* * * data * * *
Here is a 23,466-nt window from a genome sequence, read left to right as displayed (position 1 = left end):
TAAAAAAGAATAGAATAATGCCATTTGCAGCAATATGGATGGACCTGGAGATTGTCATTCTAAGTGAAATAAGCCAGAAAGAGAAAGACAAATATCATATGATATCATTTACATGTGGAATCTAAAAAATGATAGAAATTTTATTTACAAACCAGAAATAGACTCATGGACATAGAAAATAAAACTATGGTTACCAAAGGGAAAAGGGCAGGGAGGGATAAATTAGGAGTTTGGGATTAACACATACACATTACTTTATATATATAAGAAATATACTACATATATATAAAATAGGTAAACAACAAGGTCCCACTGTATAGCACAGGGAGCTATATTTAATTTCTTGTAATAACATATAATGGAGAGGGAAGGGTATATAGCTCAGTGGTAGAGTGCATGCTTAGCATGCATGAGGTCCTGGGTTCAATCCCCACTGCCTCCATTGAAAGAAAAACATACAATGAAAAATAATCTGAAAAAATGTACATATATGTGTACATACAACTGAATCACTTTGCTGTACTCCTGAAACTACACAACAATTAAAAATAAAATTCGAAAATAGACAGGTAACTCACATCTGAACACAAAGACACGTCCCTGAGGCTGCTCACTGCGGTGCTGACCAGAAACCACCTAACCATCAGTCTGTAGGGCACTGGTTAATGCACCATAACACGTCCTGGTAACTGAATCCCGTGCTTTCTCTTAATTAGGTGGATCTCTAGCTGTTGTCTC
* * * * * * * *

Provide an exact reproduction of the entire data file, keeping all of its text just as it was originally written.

Here is a 23,466-nt window from a genome sequence, read left to right as displayed (position 1 = left end):
TAAAAAAGAATAGAATAATGCCATTTGCAGCAATATGGATGGACCTGGAGATTGTCATTCTAAGTGAAATAAGCCAGAAAGAGAAAGACAAATATCATATGATATCATTTACATGTGGAATCTAAAAAATGATAGAAATTTTATTTACAAACCAGAAATAGACTCATGGACATAGAAAATAAAACTATGGTTACCAAAGGGAAAAGGGCAGGGAGGGATAAATTAGGAGTTTGGGATTAACACATACACATTACTTTATATATATAAGAAATATACTACATATATATAAAATAGGTAAACAACAAGGTCCCACTGTATAGCACAGGGAGCTATATTTAATTTCTTGTAATAACATATAATGGAGAGGGAAGGGTATATAGCTCAGTGGTAGAGTGCATGCTTAGCATGCATGAGGTCCTGGGTTCAATCCCCACTGCCTCCATTGAAAGAAAAACATACAATGAAAAATAATCTGAAAAAATGTACATATATGTGTACATACAACTGAATCACTTTGCTGTACTCCTGAAACTACACAACAATTAAAAATAAAATTCGAAAATAGACAGGTAACTCACATCTGAACACAAAGACACGTCCCTGAGGCTGCTCACTGCGGTGCTGACCAGAAACCACCTAACCATCAGTCTGTAGGGCACTGGTTAATGCACCATAACACGTCCTGGTAACTGAATCCCGTGCTTTCTCTTAATTAGGTGGATCTCTAGCTGTTGTCTC